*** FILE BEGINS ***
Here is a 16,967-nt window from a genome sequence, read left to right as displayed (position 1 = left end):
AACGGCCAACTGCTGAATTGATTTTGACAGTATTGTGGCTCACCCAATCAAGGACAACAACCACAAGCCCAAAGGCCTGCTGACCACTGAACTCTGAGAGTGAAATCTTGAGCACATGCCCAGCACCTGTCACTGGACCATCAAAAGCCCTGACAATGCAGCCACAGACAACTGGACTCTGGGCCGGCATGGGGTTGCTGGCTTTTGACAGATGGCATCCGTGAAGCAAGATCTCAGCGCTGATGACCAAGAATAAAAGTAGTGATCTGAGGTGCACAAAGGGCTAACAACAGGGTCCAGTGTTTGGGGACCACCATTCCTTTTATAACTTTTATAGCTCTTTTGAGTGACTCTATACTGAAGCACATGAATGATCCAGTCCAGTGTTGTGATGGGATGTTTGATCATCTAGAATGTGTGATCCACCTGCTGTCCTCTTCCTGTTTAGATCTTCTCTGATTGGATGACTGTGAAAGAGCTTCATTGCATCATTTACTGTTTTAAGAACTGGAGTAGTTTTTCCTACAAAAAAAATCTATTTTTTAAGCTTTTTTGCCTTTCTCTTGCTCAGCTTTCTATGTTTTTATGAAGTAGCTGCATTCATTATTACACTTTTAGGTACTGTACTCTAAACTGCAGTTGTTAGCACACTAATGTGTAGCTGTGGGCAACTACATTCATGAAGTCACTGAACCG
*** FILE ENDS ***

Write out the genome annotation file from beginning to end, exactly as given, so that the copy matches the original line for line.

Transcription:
Here is a 16,967-nt window from a genome sequence, read left to right as displayed (position 1 = left end):
AACGGCCAACTGCTGAATTGATTTTGACAGTATTGTGGCTCACCCAATCAAGGACAACAACCACAAGCCCAAAGGCCTGCTGACCACTGAACTCTGAGAGTGAAATCTTGAGCACATGCCCAGCACCTGTCACTGGACCATCAAAAGCCCTGACAATGCAGCCACAGACAACTGGACTCTGGGCCGGCATGGGGTTGCTGGCTTTTGACAGATGGCATCCGTGAAGCAAGATCTCAGCGCTGATGACCAAGAATAAAAGTAGTGATCTGAGGTGCACAAAGGGCTAACAACAGGGTCCAGTGTTTGGGGACCACCATTCCTTTTATAACTTTTATAGCTCTTTTGAGTGACTCTATACTGAAGCACATGAATGATCCAGTCCAGTGTTGTGATGGGATGTTTGATCATCTAGAATGTGTGATCCACCTGCTGTCCTCTTCCTGTTTAGATCTTCTCTGATTGGATGACTGTGAAAGAGCTTCATTGCATCATTTACTGTTTTAAGAACTGGAGTAGTTTTTCCTACAAAAAAAATCTATTTTTTAAGCTTTTTTGCCTTTCTCTTGCTCAGCTTTCTATGTTTTTATGAAGTAGCTGCATTCATTATTACACTTTTAGGTACTGTACTCTAAACTGCAGTTGTTAGCACACTAATGTGTAGCTGTGGGCAACTACATTCATGAAGTCACTGAACCG